Shown below - sixty-four Townships, with Base Line, and Meridians:
(from Manual Of Surveying Instructions, 1973, p. 62)
Each extension of the PLSS begins at an initial point established as a control point for the survey. A north-south line through the initial point is called the Principal Meridian, and an east-west line through the initial point is the Base Line. There are thirty-three Initial Points with principal meridians and base lines in the contiguous U.S., and five in Alaska.
Meridians and base lines act as the reference axis for the rest of the survey. Township lines are township boundaries running east and west and are intended to be true parallels of latitude. Range lines are township boundaries running north and south and are intended to be true meridians of longitude.
Because of the curvature of the earth, the convergence of township lines increases the farther north they extend. So the PLSS establishes standard parallels typically every 24 miles north and south, i.e. every four townships. Working along principal meridians and base lines surveyors set corners every ½ mile, and establish township corners at six mile intervals.
Each township is divided into thirty-six one mile square sections, as shown below.
(From 1973 Manual, p. 9)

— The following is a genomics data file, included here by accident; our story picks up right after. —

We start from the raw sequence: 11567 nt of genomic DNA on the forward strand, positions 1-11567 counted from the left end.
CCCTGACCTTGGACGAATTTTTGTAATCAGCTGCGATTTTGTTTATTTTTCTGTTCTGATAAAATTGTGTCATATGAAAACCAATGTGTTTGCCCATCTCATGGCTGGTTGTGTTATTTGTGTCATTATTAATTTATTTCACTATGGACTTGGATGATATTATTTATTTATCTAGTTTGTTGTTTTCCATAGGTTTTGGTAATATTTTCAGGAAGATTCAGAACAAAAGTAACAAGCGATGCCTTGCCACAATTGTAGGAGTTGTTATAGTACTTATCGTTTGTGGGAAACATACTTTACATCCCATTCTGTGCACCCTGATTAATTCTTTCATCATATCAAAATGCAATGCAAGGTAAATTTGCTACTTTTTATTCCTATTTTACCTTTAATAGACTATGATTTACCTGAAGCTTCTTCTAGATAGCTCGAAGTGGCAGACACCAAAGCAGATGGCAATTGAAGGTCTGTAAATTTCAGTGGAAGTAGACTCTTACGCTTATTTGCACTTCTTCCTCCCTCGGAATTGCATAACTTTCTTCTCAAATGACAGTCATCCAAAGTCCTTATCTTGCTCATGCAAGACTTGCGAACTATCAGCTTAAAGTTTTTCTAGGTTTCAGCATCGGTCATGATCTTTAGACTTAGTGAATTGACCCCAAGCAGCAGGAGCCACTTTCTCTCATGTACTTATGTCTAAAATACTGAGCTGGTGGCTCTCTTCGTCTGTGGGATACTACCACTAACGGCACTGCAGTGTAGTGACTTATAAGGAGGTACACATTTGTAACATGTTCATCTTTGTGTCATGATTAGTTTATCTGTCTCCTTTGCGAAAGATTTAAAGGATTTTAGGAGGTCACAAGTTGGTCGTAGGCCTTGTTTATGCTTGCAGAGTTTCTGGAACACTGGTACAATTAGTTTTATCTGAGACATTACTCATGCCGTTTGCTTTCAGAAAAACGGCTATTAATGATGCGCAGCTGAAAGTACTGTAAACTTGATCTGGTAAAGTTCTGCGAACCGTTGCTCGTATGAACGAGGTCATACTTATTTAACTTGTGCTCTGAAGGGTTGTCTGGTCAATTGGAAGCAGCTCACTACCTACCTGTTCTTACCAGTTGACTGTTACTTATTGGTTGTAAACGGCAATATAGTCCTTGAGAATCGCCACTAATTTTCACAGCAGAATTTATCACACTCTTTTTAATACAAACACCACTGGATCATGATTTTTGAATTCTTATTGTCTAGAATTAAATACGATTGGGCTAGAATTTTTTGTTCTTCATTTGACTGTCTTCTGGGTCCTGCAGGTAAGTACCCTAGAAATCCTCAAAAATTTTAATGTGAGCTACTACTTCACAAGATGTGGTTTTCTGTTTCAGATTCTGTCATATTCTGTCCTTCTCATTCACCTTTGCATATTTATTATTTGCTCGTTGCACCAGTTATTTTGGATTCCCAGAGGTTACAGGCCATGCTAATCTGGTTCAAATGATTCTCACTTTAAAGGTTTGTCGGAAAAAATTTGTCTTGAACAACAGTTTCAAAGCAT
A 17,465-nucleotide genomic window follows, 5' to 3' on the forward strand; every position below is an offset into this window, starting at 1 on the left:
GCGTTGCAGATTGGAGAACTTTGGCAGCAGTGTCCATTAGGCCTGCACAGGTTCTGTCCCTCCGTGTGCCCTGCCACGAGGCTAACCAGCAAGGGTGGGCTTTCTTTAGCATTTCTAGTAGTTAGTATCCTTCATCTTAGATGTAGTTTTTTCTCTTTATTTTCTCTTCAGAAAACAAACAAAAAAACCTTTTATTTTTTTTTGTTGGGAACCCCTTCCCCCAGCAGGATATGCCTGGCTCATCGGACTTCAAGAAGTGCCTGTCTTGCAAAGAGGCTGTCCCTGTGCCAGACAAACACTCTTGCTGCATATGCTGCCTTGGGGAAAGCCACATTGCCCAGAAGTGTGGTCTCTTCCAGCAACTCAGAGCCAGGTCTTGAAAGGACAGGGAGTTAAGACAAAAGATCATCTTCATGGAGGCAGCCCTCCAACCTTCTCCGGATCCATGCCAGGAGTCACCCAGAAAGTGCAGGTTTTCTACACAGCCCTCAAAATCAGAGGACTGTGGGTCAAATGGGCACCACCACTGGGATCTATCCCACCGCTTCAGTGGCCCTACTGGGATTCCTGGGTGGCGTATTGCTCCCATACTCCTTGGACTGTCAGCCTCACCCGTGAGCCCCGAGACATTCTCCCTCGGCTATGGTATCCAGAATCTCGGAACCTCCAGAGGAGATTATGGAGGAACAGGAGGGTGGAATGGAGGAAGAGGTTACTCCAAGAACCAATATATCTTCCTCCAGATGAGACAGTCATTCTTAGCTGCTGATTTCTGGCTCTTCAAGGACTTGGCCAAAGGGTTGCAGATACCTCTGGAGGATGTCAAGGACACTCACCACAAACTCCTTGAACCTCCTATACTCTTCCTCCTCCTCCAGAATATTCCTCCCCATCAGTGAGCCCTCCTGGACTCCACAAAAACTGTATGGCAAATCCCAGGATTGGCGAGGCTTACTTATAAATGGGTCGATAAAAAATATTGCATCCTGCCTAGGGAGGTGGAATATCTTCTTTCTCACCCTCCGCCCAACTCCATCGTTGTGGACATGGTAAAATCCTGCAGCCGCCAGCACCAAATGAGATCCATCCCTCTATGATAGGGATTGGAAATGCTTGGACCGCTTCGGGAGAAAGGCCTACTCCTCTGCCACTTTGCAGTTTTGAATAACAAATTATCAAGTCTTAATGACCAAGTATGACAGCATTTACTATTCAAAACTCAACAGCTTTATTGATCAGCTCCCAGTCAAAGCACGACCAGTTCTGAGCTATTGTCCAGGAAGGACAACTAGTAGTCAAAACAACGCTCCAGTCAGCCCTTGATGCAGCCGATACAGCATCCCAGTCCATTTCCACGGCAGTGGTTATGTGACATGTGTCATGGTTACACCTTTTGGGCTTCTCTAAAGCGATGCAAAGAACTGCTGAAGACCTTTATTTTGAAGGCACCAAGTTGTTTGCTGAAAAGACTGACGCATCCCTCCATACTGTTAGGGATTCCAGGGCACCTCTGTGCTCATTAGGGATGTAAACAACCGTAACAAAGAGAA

Sections can be further subdivided, into quarter sections, quarter-quarter sections, and smaller. Aliquot parts are legal subdivisions of a section, except (government) lots, or further subdivision of any smaller legal subdivision, except (government) lots, by division into halves or fourths ad infinitum. "Aliquot" means "contained in something else an exact number of times."
(Section subdivisions - from Manual of Surveying Instructions 1973, p. 82)
Continue on to Metes and Bounds Surveys, and Lots
Return to How The PLSS Works main page
Return to Part One main page
Table Of Contents - Cadastral Information For GIS Specialists
Links to the other Cadastral Courses:
Learning The Cadastral Data Content Standard
County Recorders And The Cadastral Data Content Standard
Surveyors And The Cadastral Data Content Standard
Presented by the United States Department of the Interior Bureau of Land Management, and
the Federal Geographic Data Committee Cadastral Subcommittee